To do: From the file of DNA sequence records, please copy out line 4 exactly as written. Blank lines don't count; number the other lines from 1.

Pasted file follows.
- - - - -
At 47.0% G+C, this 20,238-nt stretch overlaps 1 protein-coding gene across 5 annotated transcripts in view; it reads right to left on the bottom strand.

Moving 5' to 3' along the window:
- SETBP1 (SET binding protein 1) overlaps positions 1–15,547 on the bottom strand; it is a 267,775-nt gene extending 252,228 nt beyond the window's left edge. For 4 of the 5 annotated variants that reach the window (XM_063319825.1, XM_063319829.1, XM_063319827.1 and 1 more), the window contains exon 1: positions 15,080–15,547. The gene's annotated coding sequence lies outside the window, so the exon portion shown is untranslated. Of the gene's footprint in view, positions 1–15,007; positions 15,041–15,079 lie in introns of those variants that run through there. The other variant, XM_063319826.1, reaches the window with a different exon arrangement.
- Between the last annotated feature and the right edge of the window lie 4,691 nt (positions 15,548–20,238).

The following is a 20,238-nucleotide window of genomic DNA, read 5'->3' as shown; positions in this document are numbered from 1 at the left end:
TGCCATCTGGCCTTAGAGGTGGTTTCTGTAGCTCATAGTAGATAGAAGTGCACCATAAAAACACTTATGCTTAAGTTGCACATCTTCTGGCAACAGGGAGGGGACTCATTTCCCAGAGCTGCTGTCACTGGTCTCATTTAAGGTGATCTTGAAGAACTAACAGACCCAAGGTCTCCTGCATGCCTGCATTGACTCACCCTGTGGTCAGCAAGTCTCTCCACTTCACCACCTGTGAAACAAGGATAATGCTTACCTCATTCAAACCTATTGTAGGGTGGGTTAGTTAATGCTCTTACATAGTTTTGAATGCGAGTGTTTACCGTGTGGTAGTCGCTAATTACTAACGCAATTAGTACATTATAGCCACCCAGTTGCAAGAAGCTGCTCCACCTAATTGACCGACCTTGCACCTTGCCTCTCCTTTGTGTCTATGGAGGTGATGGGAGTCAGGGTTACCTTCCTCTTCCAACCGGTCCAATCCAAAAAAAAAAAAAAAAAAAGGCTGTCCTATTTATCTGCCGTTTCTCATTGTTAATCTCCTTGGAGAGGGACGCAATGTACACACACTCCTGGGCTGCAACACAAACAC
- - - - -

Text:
- Between the last annotated feature and the right edge of the window lie 4,691 nt (positions 15,548–20,238).